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Custody Overview

Child custody and visitation are often primary concerns of parents going through a divorce. These also tend to be the most emotionally difficult legal processes in a divorce where minor children are involved. Below, you will find introductory information on child custody and visitation, answers to common questions about visitation, and information on how custody decisions are made. In addition, this section also includes some practical considerations for parenting after a divorce, such as virtual visitation and how to help ease the strain of divorce on children.

The Different Types of Child Custody: Overview

Since courts cannot "split the baby," so to speak, divorcing parents are granted various types of custody with respect to dependant children. Family courts are supposed to base these decisions on the best interests of the children, rather than the personal preferences of the parents. Most courts prioritize the importance of both parents' presence in the lives of their children, but will grant one party sole custody in some instances.

Here are the main child custody terms considered by family courts in a divorce case:

  • Physical Custody - As you might guess, physical custody refers to which parent has physical possession of the child; courts rarely award one parent sole physical custody
  • Legal Custody - A parent with legal custody is able to make important life decisions on behalf of the child, even if the other parent has sole physical custody; a parent who is absent or unable to make these decisions will not be granted legal custody in most cases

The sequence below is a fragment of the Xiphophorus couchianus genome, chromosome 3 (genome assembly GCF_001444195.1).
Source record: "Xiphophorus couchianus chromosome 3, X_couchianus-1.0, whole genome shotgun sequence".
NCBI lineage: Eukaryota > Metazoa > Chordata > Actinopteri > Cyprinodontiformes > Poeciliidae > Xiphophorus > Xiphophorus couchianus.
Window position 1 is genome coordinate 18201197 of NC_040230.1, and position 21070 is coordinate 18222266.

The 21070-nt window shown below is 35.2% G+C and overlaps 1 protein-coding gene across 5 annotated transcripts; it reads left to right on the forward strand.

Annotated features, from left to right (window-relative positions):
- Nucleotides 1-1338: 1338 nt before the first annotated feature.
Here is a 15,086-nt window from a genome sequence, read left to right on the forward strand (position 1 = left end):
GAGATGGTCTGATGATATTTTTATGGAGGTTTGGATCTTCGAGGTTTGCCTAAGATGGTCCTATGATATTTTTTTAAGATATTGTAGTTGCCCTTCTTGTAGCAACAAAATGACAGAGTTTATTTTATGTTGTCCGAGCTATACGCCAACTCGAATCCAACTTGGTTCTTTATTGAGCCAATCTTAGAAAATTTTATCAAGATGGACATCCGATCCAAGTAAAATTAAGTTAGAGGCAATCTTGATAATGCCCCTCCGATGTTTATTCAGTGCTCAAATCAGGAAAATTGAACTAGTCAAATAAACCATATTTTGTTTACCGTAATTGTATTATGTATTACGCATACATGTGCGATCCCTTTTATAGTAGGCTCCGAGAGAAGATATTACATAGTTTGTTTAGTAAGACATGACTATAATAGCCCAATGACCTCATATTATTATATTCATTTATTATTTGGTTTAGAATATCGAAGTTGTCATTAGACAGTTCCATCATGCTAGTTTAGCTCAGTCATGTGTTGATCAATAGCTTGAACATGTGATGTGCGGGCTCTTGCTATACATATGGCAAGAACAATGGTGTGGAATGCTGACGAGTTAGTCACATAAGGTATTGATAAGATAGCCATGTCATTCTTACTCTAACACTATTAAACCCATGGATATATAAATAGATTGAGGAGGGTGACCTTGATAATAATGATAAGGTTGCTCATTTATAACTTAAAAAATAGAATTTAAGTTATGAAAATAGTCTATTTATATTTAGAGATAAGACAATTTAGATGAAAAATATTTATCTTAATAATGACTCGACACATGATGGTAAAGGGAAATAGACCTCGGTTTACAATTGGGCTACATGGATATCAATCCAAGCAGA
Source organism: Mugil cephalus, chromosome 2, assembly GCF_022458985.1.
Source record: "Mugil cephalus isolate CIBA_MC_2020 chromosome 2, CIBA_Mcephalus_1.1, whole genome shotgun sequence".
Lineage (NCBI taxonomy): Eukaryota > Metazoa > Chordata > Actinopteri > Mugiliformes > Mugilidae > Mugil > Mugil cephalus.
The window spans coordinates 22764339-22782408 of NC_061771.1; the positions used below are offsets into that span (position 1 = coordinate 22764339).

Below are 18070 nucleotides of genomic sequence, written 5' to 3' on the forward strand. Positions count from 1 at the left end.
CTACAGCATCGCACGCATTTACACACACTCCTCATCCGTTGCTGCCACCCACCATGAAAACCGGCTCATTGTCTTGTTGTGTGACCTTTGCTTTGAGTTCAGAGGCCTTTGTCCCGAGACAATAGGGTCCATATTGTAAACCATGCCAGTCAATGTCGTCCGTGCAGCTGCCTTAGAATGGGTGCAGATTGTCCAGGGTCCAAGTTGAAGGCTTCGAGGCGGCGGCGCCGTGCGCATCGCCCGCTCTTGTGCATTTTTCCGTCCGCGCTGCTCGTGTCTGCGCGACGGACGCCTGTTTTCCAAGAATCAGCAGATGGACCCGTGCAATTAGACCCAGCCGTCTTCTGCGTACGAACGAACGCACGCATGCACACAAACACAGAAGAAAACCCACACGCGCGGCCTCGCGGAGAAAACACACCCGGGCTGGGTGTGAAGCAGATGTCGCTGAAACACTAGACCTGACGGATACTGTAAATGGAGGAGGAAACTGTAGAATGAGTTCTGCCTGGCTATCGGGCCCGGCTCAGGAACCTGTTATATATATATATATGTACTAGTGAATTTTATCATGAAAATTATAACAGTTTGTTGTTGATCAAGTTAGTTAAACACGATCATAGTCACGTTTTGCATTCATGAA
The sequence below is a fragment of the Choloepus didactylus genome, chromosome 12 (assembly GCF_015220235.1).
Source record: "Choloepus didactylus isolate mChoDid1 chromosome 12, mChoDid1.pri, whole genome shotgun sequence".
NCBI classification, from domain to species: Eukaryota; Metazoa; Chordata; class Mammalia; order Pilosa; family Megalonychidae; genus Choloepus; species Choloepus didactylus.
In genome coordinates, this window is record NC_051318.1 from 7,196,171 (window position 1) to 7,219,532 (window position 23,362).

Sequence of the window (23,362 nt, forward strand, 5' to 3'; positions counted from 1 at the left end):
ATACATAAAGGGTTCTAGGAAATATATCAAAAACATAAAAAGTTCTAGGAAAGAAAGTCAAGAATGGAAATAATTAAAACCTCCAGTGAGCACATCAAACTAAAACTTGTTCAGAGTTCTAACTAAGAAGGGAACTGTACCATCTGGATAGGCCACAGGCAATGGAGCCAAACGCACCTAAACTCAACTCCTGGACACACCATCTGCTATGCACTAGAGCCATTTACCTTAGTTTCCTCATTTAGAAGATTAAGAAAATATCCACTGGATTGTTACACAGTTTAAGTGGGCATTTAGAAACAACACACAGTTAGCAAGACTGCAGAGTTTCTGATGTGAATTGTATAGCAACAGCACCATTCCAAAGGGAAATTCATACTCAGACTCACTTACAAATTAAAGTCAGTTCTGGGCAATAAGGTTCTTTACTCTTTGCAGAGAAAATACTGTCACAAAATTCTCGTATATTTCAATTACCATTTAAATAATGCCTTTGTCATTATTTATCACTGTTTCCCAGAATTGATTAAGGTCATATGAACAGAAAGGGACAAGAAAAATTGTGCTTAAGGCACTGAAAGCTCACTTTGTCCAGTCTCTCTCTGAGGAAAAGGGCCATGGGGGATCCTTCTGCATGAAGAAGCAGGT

• Joint Custody - This is the most common type of child custody, in which the child spends time with both parents separately
  • Split Custody - Split custody, which is very rare, is when the children are split between the two households (courts prefer keeping siblings together)

Factors Affecting Custody Decisions

The guiding factor in any child custody decision is "the child's best interests," which isn't always that simple to determine. Sometimes children are independently evaluated by psychologists or social workers to help the court reach a conclusion. State laws differ, but courts generally consider the following factors when deciding custody cases:

  • The child's own wishes, above a certain age (varies by state)
  • The health of the parents, both mental and physical
  • Evidence of parental substance abuse
  • Adjustment to the community and school of a given parent
  • Religious or cultural considerations
  • Stability of either home
  • Ability to interact with other relatives and extended family members


Visitation is an important aspect of child custody, as it mandates limited times when the noncustodial parent may visit with his or her child. But even if a judge orders "reasonable visitation," the details typically must be worked out by the parents themselves. Generally, the custodial parent has the most influence over visitation times and terms. Noncustodial parents who believe they are not getting fair visitation with their child may call for a court hearing on the matter.

Click on a link below to learn more about the basics of child custody.

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